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The sleek facility about a block from the Broadway MBTA station looks new.
But it’s not. Aside from the facade, everything inside the building, which used to be an abandoned subway tunnel, is almost 100 years old.
“[It's a] very difficult thing to do, to take a 1918 tunnel and bring it up to, at that time, 2013 code,” said Randy Clarke, the T's senior director of security and emergency management, showing off the transit agency's state-of-the-art emergency training center in South Boston.
Just a few years ago, he says, the building was covered with graffiti and served as a hideout for homeless people.
Now, after a $10 million grant from the U.S. Department of Homeland Security, it’s the only emergency training center of its kind in the country.
“This train would be just like anything you would see in service,” Clarke said, showing a decommissioned Green Line train. “Everything from door control, to your gong, your radio. All that type of thing gives you a full perspective of how a Green Line train would work.”
There are two trains and a bus inside the old tunnel: Blue and Green line cars taken out of service, and the prototype Silver Line bus used 10 years ago.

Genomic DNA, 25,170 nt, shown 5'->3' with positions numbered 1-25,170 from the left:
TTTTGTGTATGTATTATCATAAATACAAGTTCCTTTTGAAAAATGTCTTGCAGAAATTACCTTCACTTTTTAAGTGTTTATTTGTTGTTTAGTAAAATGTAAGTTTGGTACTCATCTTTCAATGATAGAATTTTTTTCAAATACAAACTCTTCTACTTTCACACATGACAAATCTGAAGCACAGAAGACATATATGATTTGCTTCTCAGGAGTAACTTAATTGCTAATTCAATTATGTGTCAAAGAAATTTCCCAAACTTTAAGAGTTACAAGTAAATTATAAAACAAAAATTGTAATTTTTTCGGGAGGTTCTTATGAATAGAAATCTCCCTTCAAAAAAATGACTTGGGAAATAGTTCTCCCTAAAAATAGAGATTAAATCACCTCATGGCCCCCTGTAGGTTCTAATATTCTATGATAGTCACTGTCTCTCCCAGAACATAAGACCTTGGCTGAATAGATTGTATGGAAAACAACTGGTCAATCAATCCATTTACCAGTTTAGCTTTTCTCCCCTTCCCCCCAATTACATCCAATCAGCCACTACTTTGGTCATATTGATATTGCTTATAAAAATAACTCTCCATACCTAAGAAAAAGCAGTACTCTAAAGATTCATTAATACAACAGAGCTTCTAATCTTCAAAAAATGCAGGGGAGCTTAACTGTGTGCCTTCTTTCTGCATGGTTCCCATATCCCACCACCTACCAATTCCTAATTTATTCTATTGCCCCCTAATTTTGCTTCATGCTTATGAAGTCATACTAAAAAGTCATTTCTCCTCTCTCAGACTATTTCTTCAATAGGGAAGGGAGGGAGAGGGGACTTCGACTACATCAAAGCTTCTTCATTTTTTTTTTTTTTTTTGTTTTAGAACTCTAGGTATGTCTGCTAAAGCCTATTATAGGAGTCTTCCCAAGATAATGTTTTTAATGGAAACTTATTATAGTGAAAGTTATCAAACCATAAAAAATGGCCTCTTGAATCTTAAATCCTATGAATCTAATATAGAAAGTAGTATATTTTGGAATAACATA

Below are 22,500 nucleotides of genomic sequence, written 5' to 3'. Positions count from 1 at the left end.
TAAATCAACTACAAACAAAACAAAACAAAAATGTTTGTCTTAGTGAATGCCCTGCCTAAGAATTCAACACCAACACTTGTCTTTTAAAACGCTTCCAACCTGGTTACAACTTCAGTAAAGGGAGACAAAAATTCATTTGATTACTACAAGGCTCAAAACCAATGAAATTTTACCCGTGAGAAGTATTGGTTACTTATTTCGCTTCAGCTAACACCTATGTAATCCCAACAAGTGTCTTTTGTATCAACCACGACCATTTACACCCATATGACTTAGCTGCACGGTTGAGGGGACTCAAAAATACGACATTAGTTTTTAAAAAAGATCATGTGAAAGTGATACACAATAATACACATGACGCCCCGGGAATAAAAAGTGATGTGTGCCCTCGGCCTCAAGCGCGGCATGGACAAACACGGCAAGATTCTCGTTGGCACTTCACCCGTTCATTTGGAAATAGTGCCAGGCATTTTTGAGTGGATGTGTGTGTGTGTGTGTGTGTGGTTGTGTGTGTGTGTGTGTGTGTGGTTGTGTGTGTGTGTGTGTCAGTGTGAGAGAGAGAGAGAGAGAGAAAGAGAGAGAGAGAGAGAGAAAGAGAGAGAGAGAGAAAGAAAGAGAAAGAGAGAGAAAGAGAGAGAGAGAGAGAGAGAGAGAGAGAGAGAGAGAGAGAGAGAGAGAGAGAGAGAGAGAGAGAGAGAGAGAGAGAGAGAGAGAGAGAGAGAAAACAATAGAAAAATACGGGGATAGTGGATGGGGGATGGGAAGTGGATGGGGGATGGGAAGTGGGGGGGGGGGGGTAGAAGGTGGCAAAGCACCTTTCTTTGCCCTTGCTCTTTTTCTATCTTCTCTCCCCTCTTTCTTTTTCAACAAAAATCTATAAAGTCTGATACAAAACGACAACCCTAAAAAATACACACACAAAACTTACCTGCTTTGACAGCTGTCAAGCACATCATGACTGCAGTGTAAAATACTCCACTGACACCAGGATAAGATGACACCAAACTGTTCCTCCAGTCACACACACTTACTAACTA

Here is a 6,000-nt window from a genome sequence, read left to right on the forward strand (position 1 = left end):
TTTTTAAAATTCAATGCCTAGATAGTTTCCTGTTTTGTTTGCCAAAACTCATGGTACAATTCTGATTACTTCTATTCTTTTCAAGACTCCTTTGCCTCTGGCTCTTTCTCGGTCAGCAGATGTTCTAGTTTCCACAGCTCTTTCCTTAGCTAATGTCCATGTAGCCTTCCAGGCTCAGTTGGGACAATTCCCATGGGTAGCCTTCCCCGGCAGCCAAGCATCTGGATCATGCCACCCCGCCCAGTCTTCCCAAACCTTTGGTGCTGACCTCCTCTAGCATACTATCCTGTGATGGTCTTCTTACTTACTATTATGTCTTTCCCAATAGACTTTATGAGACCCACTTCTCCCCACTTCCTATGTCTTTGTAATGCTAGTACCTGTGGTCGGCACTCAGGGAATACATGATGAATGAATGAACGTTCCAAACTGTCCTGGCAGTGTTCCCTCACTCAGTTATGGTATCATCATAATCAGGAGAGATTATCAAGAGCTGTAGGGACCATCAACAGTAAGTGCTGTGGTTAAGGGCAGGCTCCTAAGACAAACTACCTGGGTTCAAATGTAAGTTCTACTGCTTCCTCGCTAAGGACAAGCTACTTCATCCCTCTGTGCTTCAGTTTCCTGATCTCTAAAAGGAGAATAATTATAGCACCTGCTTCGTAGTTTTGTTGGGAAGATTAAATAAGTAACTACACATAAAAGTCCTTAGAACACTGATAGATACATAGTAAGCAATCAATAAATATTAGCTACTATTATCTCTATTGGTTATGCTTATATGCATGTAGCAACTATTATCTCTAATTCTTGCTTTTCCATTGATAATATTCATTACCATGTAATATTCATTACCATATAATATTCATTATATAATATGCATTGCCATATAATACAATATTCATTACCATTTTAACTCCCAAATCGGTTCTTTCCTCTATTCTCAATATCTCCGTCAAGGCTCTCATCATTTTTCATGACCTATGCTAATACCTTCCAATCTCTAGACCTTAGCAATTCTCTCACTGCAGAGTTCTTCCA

The facility is used to help MBTA employees, police officers and firefighters simulate emergency situations.
To that end, it has a special effects panel that can, at the push of a button, change the lighting, generate smoke, or provide sound effects like gunshots, explosions and screaming crowds.
“Someone might be standing there and waiting for a normal exercise to begin," Clarke said. "And all of the sudden there’s something like that? You get in the moment fast."
Before the center was completed in June 2013, almost all emergency training was done in the classroom. Either that, or the MBTA had to shut down subway tunnels to simulate an emergency, affecting overnight maintenance when the T is out of service.
Now, the T can regularly conduct real-time exercises. And cameras placed inside the vehicles and around the mock stations set up underground allow trainees to review their performance.
The tunnel serves other purposes as well. It’s been used for MBTA employees to show their families what they do on the job, and as an orientation center for people with disabilities who ride the T.
Clarke says the MBTA is still feeling out the tunnel’s capabilities. It’s only nine months old, and he says there’s still a lot of potential.
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